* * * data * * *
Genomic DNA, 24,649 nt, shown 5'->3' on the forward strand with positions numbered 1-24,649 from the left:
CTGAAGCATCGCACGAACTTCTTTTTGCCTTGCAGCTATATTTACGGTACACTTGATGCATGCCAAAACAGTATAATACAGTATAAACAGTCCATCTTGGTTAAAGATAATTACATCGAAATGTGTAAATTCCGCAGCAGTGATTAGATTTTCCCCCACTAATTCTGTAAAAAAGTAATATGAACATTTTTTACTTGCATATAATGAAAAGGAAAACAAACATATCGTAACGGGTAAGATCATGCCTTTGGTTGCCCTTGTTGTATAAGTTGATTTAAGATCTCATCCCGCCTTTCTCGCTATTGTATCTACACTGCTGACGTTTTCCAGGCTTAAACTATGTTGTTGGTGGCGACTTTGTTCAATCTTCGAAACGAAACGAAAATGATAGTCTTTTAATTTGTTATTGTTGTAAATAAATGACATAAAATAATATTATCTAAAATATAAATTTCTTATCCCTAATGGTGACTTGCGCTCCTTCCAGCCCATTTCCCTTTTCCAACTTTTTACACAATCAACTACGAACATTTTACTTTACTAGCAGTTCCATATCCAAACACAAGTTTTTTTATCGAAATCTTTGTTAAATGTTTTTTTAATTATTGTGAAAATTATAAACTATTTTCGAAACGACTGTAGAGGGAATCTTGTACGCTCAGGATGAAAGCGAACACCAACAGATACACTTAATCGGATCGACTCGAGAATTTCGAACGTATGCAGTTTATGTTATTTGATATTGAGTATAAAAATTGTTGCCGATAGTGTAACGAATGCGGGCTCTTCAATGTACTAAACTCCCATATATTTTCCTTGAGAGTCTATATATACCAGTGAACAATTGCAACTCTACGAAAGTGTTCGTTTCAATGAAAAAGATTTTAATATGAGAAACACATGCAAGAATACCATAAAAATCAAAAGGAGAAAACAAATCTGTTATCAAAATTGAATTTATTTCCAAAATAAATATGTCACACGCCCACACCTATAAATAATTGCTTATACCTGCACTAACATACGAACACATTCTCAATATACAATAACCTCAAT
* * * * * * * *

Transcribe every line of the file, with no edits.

Genomic DNA, 24,649 nt, shown 5'->3' on the forward strand with positions numbered 1-24,649 from the left:
CTGAAGCATCGCACGAACTTCTTTTTGCCTTGCAGCTATATTTACGGTACACTTGATGCATGCCAAAACAGTATAATACAGTATAAACAGTCCATCTTGGTTAAAGATAATTACATCGAAATGTGTAAATTCCGCAGCAGTGATTAGATTTTCCCCCACTAATTCTGTAAAAAAGTAATATGAACATTTTTTACTTGCATATAATGAAAAGGAAAACAAACATATCGTAACGGGTAAGATCATGCCTTTGGTTGCCCTTGTTGTATAAGTTGATTTAAGATCTCATCCCGCCTTTCTCGCTATTGTATCTACACTGCTGACGTTTTCCAGGCTTAAACTATGTTGTTGGTGGCGACTTTGTTCAATCTTCGAAACGAAACGAAAATGATAGTCTTTTAATTTGTTATTGTTGTAAATAAATGACATAAAATAATATTATCTAAAATATAAATTTCTTATCCCTAATGGTGACTTGCGCTCCTTCCAGCCCATTTCCCTTTTCCAACTTTTTACACAATCAACTACGAACATTTTACTTTACTAGCAGTTCCATATCCAAACACAAGTTTTTTTATCGAAATCTTTGTTAAATGTTTTTTTAATTATTGTGAAAATTATAAACTATTTTCGAAACGACTGTAGAGGGAATCTTGTACGCTCAGGATGAAAGCGAACACCAACAGATACACTTAATCGGATCGACTCGAGAATTTCGAACGTATGCAGTTTATGTTATTTGATATTGAGTATAAAAATTGTTGCCGATAGTGTAACGAATGCGGGCTCTTCAATGTACTAAACTCCCATATATTTTCCTTGAGAGTCTATATATACCAGTGAACAATTGCAACTCTACGAAAGTGTTCGTTTCAATGAAAAAGATTTTAATATGAGAAACACATGCAAGAATACCATAAAAATCAAAAGGAGAAAACAAATCTGTTATCAAAATTGAATTTATTTCCAAAATAAATATGTCACACGCCCACACCTATAAATAATTGCTTATACCTGCACTAACATACGAACACATTCTCAATATACAATAACCTCAAT